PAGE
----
Math Is Fun Forum
  Discussion about math, puzzles, games and fun.   Useful symbols: √ ∞ ≠ ≤ ≥ ≈ ⇒ ∈ Δ θ ∴ ∑ ∫ π -




Not registered yet?

Post a reply

Go back

Write your message and submit
:) :| :( :D :o ;) :/ :P :lol: :mad: :rolleyes: :cool: | :dizzy :eek :kiss :roflol :rolleyes :shame :down :up :touched :sleep :wave :swear :tongue :what :faint :dunno

Go back

Topic review (newest first)

John E. Franklin
2006-02-22 02:57:57

Hey, we spoke understandably.  Glad we all helped!

2006-02-22 02:52:25

Thanks for your replies and your site.

Imagine if you will a piece of lumber, a 2x4, laying horizontally on your desk in front of you. It is 3 1/2 inches thick when lying on its edge. The ends of the 2x4 can be angled at any degree. There can also be a vertical segment before the angle begins as well.

So, in essence I am looking at this for example, a piece that always is horizontal on top and bottom with different end cuts:

(The dots are just placeholders to help represent the general shape I am trying to describe.)

... _________
.. /..................\

This is my starting polygon. At exactly the midpoint, 1.75 inches for a 2x4 on edge, I want to intersect this polygon with a line at y = 1.75 inches, giving me 2 new distinct polygons which share the intersection line.

I don't share an interest for the area. I just need the coordinates of the new polygons so I can graphically represent them.

I think your ideas above will help me develop a routine to give me what I need.

Thanks for the help!

John E. Franklin
2006-02-21 09:50:12

Once you find a segment that crosses over the y value of interest, you can do this:
Call the bottom point A and the top point B.  Call the dividing horizontal point C.

Cx = Ax + HeightToDivideLine*(Bx - Ax)/(By-Ay)

Cy = Ay + HeightToDivideLine

John E. Franklin
2006-02-21 09:36:33

That sounds pretty nice and methodical, M.IsFun!  One tiny thing though, (0,0) to (0,25) is vertical, not flat, but luckily, no intersection in the example.

2006-02-21 09:07:40

thats essentially what I meant. :-)

2006-02-21 08:57:19

webwolve wrote:

I want a method that would split this right in half at the y=50 line, and give me 2 new polygons in return.

It may not be exactly in half, of course, if you are choosing a fixed cut line, but that doesn't matter, right?

I think a possible solution would be to loop through each line and try to find an intersection point with y=50.

Example: (0,0), (0,25), (100,100), (400,100), (500, 25), (500, 0)

Line (0,0)=>(0,25)
(flat, no intersection)

Line (0,25)=>(100,100)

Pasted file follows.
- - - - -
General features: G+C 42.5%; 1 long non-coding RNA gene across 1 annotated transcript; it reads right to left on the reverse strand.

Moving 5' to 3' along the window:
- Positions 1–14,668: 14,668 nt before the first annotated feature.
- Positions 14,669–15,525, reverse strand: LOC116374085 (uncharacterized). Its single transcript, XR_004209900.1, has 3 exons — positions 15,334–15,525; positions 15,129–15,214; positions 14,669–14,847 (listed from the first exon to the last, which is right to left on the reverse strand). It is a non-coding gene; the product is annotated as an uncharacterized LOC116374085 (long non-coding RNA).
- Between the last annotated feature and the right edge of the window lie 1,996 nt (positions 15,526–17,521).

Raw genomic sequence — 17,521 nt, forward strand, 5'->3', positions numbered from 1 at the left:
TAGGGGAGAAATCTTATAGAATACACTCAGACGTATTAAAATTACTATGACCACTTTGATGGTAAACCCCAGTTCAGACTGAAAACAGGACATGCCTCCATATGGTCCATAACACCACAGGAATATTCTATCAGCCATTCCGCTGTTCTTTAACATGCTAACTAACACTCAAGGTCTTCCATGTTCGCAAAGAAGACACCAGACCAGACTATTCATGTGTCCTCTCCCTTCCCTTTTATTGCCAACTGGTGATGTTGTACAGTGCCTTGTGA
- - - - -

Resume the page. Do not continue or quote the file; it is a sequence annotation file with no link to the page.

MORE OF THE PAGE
Slope= 0.75, y_intercept=25, so y = 0.75x+25
Solve: 50 = 0.75x + 25 25 = 0.75x so x = 33.333 when y=50
Intersection point = (33.33,50)

Line (100,100)=>(400,100)
etc ...

You should end up with two intersection points after looping through all of the polygons lines, and that is your "cut line"

If you also keep track of which lines get cut, you can then assemble two new "line lists" (bottom half and top half) and plot them as you wish.

(Note: Equation of a Straight Line)

Is that getting close?

John E. Franklin
2006-02-21 08:00:42

What if the piece is shaped like two mountains beside one another connected at the bottom, and then
if you cut in up too high, you end up with THREE pieces??
When you said simple polygon, do you mean, this could not occur?

Oh, I think you said there are upper and lower parallel lines, can you explain this a little more.
What would you do with a stair case with many parallel lines, how do you tell which is the top and bottom, check every one?

2006-02-21 07:10:02

Its difficult to understand exactly you mean by splitting it down the center. But if you know where you want it to be split, you could in theory draw mathematical lines to connect each corner of the polygon together. Then write the equation of the line that cuts it in half. Then use simple math to determine where the intersections of the lines are. There would be the cut points.

Of course thats a lot easier said then done. The math part is easy but the rest can be tricky. But if your a good programmer you can probably figure that out.

2006-02-21 04:37:23

My issue is this. I'm developing a C++ Engineering application in which I need a function that takes a simple polygon (a piece of cut wood) consisting of 4 to 6 bounding points and is split perfectly down the middle (horizontally) to create 2 new polygons. I need to graphically represent the bottom half differently than the top half, so I need both polygons.

Points of Polygon could be (0,0), (0,25), (100,100), (400,100), (500, 25), (500, 0).

I want a method that would split this right in half at the y=50 line, and give me 2 new polygons in return.

The polygon will always have top and bottom parallel lines which can be used to determine the intersection line...aka a horizontal piece of 2x4 wood.

Any help would be appreciated.


Board footer

Powered by FluxBB